Anyway thanks again for your answers.


RE: dedicated forth computer

> Your Linux from Scratch site looks especially  interesting.

Just to clarify, Linux From Scratch is not mine; I've just used the instructions from the site to build a few OSs. I don't know if you actually had that impression or said "your" simply because It was "my" link, but... just clarifying.

If you do want to get a better understanding of how an OS works, Linux From Scratch is certainly a good way to go about it. I'd suggest familiarizing yourself with a "Linux Not From Scratch" first, though.

RE: dedicated forth computer

Saw this today and thought you might be interested:

It's using a Forth-like language.

RE: dedicated forth computer

This is of course how Forth started out in the early 1970's.  It was its own operating system and used disk access by "blocks" as a simple way to manage program data, talking directly to the hardware of its host computer.  In the 1980's, it was ported to a variety of operating systems like CP/M, MS-DOS, Unix, and Windows to take advantage of the editing and file management tools that the OS enabled.  Forth is still used in embedded systems with no other OS, but normally programs are cross-compiled and the source code is maintained in the richer environment of an operating system.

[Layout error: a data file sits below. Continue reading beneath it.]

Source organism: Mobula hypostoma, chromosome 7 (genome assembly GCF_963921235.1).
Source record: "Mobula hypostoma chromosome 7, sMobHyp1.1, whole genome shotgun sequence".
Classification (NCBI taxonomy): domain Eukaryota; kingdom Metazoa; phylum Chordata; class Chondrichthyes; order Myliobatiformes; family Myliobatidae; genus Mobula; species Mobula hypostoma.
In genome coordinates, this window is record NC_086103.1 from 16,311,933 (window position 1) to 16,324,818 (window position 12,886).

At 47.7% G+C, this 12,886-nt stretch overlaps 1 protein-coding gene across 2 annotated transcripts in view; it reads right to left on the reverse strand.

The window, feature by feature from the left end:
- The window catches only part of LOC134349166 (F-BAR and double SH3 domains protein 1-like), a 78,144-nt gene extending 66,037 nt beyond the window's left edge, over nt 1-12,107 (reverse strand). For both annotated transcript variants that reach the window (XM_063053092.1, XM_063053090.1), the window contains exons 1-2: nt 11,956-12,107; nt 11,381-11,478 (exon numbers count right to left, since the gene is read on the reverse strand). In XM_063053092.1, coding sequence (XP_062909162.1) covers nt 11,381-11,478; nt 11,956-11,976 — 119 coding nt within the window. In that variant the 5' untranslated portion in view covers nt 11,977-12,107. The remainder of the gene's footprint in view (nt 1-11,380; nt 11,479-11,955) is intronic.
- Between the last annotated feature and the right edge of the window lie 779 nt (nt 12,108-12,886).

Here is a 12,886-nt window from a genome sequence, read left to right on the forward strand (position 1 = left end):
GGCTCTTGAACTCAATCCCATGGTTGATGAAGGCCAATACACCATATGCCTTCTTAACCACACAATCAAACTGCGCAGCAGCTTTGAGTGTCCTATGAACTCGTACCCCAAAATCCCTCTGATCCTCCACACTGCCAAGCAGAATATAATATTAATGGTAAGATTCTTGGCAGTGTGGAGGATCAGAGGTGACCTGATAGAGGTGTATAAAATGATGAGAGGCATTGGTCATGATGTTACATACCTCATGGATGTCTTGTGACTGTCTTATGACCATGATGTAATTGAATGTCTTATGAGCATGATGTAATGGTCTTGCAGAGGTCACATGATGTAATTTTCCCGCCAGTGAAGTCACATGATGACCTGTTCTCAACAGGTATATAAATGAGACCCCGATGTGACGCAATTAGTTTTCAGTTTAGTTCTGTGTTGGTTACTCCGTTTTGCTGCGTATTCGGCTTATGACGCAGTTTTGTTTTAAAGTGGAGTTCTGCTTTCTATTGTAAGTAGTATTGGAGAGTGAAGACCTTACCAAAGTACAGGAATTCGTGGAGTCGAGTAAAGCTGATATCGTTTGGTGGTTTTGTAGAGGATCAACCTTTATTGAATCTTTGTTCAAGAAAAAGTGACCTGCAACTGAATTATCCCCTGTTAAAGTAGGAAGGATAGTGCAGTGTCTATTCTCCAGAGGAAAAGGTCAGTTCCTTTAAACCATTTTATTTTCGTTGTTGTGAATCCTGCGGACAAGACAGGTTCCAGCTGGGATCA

RE: dedicated forth computer

I bought a 1993 Circuit Cellar Ink The Computer Applications Journal at the local bookstore because it had an article,

Breathing New Life Into An Old Friend: Revisiting the Z8,
From The Bench by Jeff Bachiochi

about Zilog's Z8-Basic chip being also made in Forth: the Z8-Forth chip, and using that chip to build a replacement CPU for the 8031.

It used Forth79, which I have used some. It had a simulator called Z8Forth that you could test code on from MSDOS.

It was offered for sale by Micromint in the magazine, but that was back in 1993.